Quality of Earnings – the Driver of M&A Due Diligence
During an M&A transaction, the buyer will often hire a reputable accounting firm to perform a “Quality of Earnings” (QE) analysis. As the name suggests, a QE analysis aims to determine the quality of a target company’s profits (the money the company keeps from sales minus operating cost). Ultimately, the buyer wants to verify that the reported earnings are repeatable – consistently repeatable.
What earnings are repeatable?
Repeatable earnings primarily include earnings generated from on-going business operations that have a reasonable expectation of reoccurrence in future years. The potential acquirer wants to know that the business will continue to produce the same level of profits post acquisition. Sustainability in earnings from operations is the key value driver.
What earnings are not repeatable?
Non-repeatable earnings may include things like assets sales, changes in accounting procedures (especially revenue recognition), reductions in inventory, changes in working capital and other one-off events.
The QE Analysis
A quality of earnings analysis is different from an audit. While there are some similarities in tasks performed, like proof-of-cash, revenue recognition, verification of classifications and timing of financial accounts, etc., the QE analysis focuses more on the financial results from the company’s operations whereas an audit leans more into the balance sheet.
Also, a QE report will often consider operational risks like customer concentrations, dependencies on key people in management, depth of management team, pricing strategy, competitive threats, etc.
Because the analysis is typically performed by a consultant hired by the buyer, QE reports tend to present conservative views of future earnings. This is partly because:
- the buyer can use the QE report to negotiate the offering price down if the earnings are not as strongly portrayed by the third-party report. This is beneficial to the buyer. The consultant performing the QE analysis is incentivized to generate benefits for his or her client; and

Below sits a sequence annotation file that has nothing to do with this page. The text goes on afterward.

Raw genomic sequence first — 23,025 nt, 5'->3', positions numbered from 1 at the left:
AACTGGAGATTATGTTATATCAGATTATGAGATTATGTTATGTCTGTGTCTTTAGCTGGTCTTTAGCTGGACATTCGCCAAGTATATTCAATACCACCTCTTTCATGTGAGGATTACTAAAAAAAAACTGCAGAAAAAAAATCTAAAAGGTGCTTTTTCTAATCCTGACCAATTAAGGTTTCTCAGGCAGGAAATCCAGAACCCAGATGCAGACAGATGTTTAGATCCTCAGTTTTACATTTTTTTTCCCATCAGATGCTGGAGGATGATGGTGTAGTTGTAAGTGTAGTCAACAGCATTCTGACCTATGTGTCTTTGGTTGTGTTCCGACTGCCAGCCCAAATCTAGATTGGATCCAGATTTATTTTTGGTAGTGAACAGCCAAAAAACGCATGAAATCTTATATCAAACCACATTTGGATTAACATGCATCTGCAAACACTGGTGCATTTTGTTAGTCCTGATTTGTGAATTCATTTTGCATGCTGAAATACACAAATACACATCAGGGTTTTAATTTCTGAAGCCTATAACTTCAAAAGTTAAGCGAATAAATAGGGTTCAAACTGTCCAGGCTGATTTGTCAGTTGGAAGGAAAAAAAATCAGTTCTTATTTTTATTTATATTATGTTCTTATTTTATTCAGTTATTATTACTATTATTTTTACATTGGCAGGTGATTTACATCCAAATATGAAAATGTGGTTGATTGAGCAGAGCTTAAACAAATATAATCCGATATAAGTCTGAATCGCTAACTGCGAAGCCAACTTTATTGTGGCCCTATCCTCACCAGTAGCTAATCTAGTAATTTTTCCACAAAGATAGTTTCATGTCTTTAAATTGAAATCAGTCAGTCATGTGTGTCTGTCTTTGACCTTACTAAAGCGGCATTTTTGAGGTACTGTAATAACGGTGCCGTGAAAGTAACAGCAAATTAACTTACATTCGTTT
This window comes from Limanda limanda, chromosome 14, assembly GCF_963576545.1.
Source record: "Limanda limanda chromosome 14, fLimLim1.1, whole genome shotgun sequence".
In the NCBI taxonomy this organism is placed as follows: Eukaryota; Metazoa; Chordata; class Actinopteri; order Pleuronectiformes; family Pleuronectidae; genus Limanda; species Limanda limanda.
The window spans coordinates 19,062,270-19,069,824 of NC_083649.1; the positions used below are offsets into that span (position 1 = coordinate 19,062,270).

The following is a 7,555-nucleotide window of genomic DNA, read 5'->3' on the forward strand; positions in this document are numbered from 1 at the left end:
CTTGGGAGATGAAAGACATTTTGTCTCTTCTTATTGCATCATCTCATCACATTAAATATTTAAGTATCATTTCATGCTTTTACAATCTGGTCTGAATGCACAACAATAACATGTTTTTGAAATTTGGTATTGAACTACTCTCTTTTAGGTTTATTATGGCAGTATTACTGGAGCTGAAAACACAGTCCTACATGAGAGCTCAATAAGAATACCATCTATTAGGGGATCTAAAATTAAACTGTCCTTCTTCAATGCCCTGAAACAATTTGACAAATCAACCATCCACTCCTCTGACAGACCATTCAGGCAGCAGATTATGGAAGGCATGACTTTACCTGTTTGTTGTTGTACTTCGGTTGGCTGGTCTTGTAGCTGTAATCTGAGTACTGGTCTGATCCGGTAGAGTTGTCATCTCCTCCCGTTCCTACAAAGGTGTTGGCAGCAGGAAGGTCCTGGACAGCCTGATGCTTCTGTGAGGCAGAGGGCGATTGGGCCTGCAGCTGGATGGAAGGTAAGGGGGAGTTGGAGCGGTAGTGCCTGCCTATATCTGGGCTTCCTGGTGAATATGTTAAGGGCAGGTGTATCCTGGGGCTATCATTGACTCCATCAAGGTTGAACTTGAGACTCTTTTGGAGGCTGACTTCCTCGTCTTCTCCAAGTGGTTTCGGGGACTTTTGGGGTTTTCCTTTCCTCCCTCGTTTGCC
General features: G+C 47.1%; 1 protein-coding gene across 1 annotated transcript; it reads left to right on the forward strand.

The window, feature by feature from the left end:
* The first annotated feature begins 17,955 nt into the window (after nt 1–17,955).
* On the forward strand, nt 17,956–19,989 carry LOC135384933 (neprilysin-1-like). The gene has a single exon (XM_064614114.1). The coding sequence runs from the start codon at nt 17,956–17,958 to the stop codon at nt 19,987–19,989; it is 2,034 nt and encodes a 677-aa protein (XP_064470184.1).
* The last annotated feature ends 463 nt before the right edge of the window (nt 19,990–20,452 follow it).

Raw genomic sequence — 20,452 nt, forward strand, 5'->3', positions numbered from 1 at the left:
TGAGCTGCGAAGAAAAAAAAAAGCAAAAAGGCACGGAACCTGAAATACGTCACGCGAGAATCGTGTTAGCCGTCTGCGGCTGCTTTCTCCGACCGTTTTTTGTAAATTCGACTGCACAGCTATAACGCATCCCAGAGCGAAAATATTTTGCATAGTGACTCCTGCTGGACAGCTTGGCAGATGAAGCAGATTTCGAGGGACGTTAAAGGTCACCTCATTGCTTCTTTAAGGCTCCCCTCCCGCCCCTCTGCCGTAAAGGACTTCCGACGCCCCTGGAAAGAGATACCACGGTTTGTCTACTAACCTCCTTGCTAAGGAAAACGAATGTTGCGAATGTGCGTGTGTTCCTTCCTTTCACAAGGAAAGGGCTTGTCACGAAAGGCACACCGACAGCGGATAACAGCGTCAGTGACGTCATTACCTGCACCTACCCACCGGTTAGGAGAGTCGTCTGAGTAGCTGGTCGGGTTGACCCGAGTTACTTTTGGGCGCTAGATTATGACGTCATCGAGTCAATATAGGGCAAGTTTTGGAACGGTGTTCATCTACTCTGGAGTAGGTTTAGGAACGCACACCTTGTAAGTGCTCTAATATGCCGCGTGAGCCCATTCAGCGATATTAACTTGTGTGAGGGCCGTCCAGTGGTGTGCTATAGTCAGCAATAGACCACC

- the consultant aims to get re-hired by the buyer in the future. Missing something in the QE report that is detrimental to the buyer post acquisition doesn’t get the consultant hired for the next project. It’s akin to the inspection report you get as a buyer for a house. It lists everything wrong with the house. Some things are instrumental. Some things you can ignore. An astute buyer knows the difference.
Knowing the important role a QE analysis plays in the due diligence and negotiation process, it can be advantageous for sellers to perform the analysis before going to market. As Terry Fick mentioned in our interview,
“The buyers are still going to do their own due diligence work. But if the seller has a reputable firm do QE in advance, then the seller has some ammunition to fight gray-area claims that come from the buyer’s QE later. Furthermore, if there’s a real issue, like a revenue recognition issue that needs to be addressed, the seller can address it early in the process rather than having a surprise in the third month of due diligence.”